We present a massively parallel implementation of time-dependent density functional theory in real space, aimed at computing optical absorption spectra of realistic systems with hundreds of atoms from first principles. We provide details of the formalism and discuss its implementation, optimization, and efficient parallelization, as well as remaining limitations, in detail. The capabilities of the code are illustrated by calculations of optical properties of hydrogenated silicon quantum dots.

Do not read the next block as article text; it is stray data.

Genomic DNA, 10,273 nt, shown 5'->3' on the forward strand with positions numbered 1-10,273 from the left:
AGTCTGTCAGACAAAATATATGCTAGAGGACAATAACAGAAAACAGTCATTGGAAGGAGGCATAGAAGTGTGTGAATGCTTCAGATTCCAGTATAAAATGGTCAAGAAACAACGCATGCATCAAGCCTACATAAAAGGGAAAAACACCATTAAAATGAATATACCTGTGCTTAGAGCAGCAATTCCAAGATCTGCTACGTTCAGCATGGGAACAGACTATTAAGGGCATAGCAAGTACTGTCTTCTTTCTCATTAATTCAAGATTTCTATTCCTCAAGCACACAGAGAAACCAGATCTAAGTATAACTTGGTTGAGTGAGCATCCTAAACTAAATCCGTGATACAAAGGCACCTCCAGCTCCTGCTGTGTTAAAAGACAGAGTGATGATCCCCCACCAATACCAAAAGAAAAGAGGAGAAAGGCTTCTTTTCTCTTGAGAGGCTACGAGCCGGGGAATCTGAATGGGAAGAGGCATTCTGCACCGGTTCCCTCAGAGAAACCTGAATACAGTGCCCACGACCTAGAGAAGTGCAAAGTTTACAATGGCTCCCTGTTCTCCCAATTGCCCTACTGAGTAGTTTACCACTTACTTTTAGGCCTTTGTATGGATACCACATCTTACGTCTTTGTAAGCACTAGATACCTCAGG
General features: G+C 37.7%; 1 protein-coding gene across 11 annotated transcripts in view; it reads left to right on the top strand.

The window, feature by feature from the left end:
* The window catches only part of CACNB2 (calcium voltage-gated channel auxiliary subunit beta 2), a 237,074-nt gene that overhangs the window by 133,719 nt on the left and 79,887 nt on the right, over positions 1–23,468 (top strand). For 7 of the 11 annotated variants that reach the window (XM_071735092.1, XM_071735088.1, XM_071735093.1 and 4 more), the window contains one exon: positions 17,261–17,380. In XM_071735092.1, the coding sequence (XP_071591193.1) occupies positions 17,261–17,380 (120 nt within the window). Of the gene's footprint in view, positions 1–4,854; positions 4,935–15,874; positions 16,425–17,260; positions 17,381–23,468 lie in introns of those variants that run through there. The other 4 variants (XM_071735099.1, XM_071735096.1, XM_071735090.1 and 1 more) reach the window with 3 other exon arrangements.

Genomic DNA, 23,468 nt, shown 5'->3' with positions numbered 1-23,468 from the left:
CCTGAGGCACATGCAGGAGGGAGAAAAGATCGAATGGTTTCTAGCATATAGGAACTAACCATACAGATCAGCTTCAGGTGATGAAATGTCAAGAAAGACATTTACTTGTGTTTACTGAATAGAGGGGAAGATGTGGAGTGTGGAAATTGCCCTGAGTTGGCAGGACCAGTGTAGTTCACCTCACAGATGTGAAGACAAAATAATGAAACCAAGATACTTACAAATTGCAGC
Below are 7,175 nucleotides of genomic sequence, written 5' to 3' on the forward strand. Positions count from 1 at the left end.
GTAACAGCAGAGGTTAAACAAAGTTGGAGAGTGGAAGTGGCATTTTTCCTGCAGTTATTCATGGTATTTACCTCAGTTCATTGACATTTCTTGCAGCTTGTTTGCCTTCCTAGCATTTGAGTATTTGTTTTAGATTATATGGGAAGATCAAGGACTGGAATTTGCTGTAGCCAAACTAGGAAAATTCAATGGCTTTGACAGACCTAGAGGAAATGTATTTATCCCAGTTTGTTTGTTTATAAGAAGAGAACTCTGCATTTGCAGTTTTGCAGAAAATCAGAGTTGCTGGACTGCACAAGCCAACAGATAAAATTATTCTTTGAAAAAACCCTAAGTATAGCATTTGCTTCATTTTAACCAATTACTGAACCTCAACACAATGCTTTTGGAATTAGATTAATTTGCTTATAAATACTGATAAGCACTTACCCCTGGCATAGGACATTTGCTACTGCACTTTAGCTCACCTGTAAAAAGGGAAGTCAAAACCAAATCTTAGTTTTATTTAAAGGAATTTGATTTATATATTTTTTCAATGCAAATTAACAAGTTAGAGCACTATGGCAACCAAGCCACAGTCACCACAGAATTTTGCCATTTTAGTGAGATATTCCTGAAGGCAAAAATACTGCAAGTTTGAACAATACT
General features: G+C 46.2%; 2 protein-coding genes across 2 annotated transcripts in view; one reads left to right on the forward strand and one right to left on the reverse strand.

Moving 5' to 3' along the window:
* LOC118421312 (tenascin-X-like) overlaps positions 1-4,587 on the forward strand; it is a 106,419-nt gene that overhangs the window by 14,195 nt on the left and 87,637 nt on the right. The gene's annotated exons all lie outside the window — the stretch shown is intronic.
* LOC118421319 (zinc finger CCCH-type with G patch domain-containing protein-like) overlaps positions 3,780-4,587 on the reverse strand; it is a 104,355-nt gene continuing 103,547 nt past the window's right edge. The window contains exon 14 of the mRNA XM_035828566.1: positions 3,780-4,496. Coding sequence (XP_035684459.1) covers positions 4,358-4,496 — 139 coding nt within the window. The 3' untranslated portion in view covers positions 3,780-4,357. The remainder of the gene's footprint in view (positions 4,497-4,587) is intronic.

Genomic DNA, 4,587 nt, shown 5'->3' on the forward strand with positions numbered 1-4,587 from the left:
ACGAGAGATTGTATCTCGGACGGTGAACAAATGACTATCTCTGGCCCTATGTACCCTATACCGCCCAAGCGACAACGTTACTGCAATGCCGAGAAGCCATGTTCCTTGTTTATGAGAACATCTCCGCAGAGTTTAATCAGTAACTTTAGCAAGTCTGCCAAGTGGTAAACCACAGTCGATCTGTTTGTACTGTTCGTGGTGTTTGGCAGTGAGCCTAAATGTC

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We thank Zhongze Li for his help in parallelizing an early version of the coupling matrix construction code, and Yu Liang for his assistance in adapting the Incomplete Cholesky factorization preconditioning for use in this work. LK acknowledges the generous support of the Estelle Funk Foundation and the Delta Career Development Chair. We acknowledge support for this work by the National Science Foundation (under Grant ITR 0082094) and the Minnesota Supercomputing Institute.
Work supported by NSF grant NSF/ITR-0082094 and by the Minnesota Supercomputing Institute.